Playing it safe can sometimes pay off, as first lady Michelle Obama is finding with some of the highest favorable ratings in official Washington.

And she could be taking those numbers out for a test drive, as the White House looks for ways to leverage her popularity without diminishing her value as an asset.

For the first lady, the key is finding a way to take a more substantive role in the administration, while still tending her kitchen garden and childhood obesity projects.

"People have been fabulous about this issue," the first lady said recently of her "Let's Move" campaign. "Our goal is to end the epidemic of childhood obesity in a generation."

While hula hoops on the South Lawn generate the most pictures and attention, Obama is using her popularity to push for better food labeling and legislation requiring restaurants to provide nutritional information about their food.

She also is aiming for improved school lunches and athletics programs, and has secured funding to locate healthy grocery options in neighborhoods without them.

A recent Gallup poll found Michelle Obama with a 66 percent favorable rating -- the top of a heap that included her husband at 52 percent, Sarah Palin at 44 percent, and Dick Cheney at 36 percent, among others.

Lately she has stepped up her profile with a visit to the Gulf Coast to highlight economic and environmental issues, and a preliminary foray into midterm politics.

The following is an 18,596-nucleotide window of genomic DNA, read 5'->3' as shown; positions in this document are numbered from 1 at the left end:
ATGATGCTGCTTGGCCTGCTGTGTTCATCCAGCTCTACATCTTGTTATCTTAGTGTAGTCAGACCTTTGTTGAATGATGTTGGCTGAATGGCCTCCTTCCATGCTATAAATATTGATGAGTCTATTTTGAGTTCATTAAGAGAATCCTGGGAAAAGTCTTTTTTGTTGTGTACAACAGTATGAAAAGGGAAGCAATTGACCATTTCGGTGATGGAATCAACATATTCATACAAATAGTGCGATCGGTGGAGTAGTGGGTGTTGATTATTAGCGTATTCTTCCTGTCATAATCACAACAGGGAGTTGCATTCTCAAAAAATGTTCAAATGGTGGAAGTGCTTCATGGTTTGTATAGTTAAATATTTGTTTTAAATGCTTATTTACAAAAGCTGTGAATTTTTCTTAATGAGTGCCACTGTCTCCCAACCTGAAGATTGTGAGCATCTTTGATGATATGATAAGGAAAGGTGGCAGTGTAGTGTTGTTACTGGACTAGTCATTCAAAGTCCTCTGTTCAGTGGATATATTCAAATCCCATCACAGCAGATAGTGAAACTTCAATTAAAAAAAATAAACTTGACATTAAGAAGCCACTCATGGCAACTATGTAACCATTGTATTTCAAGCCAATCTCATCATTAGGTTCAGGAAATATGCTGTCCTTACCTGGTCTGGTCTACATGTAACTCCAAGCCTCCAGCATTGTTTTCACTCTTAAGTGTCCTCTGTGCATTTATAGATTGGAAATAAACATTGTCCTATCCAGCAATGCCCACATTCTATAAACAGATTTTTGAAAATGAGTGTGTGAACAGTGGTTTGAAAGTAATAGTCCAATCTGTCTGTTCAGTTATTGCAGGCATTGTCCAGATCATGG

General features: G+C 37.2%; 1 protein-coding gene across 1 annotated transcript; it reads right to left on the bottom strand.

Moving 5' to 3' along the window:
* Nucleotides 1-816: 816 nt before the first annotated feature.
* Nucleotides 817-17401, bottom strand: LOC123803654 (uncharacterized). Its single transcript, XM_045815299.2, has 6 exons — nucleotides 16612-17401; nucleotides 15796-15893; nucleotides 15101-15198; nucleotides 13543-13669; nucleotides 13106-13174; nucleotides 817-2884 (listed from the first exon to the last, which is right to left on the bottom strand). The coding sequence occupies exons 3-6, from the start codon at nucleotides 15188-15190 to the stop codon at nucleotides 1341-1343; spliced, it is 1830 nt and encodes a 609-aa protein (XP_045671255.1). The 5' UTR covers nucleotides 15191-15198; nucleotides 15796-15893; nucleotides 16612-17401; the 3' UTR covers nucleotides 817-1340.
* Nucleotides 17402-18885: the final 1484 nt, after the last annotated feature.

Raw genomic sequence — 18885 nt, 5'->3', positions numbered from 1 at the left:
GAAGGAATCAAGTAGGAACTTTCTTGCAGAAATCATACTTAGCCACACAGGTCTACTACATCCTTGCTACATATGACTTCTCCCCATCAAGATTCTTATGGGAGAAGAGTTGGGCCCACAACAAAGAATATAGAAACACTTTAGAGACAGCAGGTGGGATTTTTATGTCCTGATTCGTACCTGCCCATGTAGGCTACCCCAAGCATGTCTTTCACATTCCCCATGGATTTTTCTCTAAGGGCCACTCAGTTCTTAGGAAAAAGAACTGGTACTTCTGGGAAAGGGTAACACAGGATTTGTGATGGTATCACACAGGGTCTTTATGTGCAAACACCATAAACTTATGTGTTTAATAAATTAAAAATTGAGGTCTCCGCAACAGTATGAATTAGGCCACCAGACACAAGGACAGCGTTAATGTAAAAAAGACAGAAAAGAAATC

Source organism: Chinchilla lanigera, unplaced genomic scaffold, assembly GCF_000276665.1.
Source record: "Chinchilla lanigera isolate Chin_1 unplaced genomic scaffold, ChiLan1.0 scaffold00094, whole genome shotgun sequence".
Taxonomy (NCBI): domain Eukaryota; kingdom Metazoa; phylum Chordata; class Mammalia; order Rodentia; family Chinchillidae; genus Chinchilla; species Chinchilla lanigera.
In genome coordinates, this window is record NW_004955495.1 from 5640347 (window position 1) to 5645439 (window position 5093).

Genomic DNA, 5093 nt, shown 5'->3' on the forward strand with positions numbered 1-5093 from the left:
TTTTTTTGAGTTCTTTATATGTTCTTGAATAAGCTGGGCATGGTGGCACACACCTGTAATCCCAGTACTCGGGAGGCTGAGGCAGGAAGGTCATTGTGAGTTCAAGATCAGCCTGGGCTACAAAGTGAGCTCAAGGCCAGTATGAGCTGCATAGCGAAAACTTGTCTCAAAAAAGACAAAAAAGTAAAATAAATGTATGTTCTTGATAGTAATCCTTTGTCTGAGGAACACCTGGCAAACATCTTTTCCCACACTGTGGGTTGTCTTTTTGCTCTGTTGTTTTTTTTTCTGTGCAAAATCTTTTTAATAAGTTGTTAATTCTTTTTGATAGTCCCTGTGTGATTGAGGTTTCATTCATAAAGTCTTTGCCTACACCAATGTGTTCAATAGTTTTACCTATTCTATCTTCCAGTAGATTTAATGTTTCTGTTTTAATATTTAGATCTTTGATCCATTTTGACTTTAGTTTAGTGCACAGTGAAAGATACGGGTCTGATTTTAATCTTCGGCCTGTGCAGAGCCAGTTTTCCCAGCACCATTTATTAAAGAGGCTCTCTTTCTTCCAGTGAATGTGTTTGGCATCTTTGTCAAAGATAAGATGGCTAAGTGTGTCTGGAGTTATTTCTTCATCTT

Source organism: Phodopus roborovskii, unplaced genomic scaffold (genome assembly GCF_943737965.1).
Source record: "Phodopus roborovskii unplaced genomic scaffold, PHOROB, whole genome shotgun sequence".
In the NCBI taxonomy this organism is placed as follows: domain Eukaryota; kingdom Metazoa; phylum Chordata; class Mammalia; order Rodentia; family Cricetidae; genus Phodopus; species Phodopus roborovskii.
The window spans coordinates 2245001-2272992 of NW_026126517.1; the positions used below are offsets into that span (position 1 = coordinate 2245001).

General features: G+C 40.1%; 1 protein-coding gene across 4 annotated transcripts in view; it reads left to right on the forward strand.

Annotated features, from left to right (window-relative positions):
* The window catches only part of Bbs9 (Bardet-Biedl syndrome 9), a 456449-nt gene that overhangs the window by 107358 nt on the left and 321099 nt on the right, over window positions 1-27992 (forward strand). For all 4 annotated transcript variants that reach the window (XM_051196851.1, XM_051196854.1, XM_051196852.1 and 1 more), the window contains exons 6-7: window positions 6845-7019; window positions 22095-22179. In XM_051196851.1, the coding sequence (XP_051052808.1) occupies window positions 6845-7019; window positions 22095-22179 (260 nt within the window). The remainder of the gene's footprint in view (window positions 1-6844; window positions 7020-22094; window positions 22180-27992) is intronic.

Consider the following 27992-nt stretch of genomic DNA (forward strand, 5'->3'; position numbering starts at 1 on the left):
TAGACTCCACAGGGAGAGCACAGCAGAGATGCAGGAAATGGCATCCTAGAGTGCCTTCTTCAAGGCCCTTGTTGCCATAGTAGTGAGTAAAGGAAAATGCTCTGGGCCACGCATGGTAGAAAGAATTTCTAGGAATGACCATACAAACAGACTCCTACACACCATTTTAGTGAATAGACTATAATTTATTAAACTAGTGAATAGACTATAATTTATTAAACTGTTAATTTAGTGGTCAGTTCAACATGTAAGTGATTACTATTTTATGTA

She visited Haiti to generate interest in earthquake relief, and spends time supporting military families and visiting government agencies to thank federal workers, among other things.

So far, her efforts have been well received, although she generated some heat for exhorting Americans to vacation on the Gulf Coast, then taking her own family to a ritzy resort town in Maine.

The White House subsequently announced the Obama family will spend a weekend on the Gulf Coast in August.

"I think she is walking the tightrope between the very policy-oriented Hillary Clinton first ladyship and the hands-off politics of Laura Bush," said Katherine Jellison, an expert on first ladies at Ohio University.

It's a notable switch from just two years ago on the campaign, when Obama drew frequent criticism for her outspokenness, and Democrats fretted about whether she could be an asset to the president.

Since then, Obama has significantly softened her approach. The former high-powered lawyer and corporate executive is more often talking to magazines about her workout, her wardrobe, and family life.

Now, she may begin expending some of her capital on politics. So far, she has made an appearance with Senate Majority Leader Harry Reid and raised money for the Democratic National Committee. She is reportedly in demand by other candidates this fall.

But getting involved in politics is a touchy matter for a first lady -- Laura Bush did so sparingly, partly out of concern that appearing too partisan can diminish a first lady's effectiveness in other areas.

"Every day, across this country, so many women wake up every day and try -- using everything they have -- to make life a little better for others," Obama recently told a national gathering of Democratic women. "I feel hopeful."